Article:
Thomas Jefferson Papers

From Thomas Jefferson to Joseph Carrington Cabell, 28 November 1820

Poplar Forest. Nov. 28. 20.

Dear Sir

I sent in due time the Report of the Visitors to the Governor, with a request that he would endeavor to convene the Literary board in time to lay it before the legislature on the 2d day of their session. it was inclosed in a letter which will explain itself to you. if delivered before the croud of other business presses on them, they may act on it immediately, and before there will have been time for unfriendly combinations and maneuvres by the enemies of the institution. I inclose you now a paper presenting some views which may be useful to you in conversations, to rebut exaggerated estimates of what our institution is to cost, and reproaches of deceptive estimates. 162,364. D. will be about the cost of the whole establishment when compleated. not an office at Washington has cost less. the single building of the Courthouse of Henrico has cost nearly that: and the massive walls of the millions of bricks of Wm & Mary could not be now built for a greater sum.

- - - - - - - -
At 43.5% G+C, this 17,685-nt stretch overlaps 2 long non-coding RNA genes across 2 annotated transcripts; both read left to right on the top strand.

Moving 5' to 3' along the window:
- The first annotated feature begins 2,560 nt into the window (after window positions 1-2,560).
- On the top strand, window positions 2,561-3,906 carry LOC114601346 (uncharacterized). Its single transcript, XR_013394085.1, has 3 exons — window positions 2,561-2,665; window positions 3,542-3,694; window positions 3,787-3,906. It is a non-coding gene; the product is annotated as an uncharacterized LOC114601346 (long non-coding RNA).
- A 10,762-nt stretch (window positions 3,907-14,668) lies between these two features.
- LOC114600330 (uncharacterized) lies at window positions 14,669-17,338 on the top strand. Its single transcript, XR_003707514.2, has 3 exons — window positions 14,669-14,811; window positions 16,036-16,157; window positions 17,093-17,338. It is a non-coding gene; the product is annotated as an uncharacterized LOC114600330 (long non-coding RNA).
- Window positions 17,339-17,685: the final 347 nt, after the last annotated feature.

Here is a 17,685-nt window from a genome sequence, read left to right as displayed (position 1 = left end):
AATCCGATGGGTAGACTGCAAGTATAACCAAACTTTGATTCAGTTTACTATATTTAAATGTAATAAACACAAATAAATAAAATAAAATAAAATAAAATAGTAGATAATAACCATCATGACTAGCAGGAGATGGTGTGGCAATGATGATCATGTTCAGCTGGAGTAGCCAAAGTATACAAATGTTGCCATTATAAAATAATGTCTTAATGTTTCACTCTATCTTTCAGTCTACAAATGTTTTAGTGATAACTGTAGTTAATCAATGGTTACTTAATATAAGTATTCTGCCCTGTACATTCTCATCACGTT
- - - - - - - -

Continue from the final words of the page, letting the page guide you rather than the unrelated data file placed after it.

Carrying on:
Surely Governor Clinton’s display of the gigantic efforts of N. York towards the education of their citizens will stimulate the pride, as well as the patriotism of our legislature, to look to the reputation & safety of their own country, to rescue it from the degradation of becoming the Barbary of the union; and of falling into the ranks of our own negroes. to that condition it is fast sinking. we shall be, in the hands of the other states what our indigenous predecessors were when invaded by the science & arts of Europe. the mass of education in Virginia, before the revolution, placed her with the foremost of her sister colonies. what is her education now? where is it? the little we have we import, like beggars, from other states; or import their beggars to bestow on us their miserable crumbs. and what is wanting to restore us to our station among our confederates? not more money from the people. enough has been raised by them, and appropriated to this very object. it is that it should be employed understandingly, and for their greatest good. that good requires that, while they are instructed in general, competently to the common businesses of life, others should employ their genius with necessary information, to the useful arts, to inventions for saving labor and increasing our comforts, to nourishing our health, to civil government, military science Etc.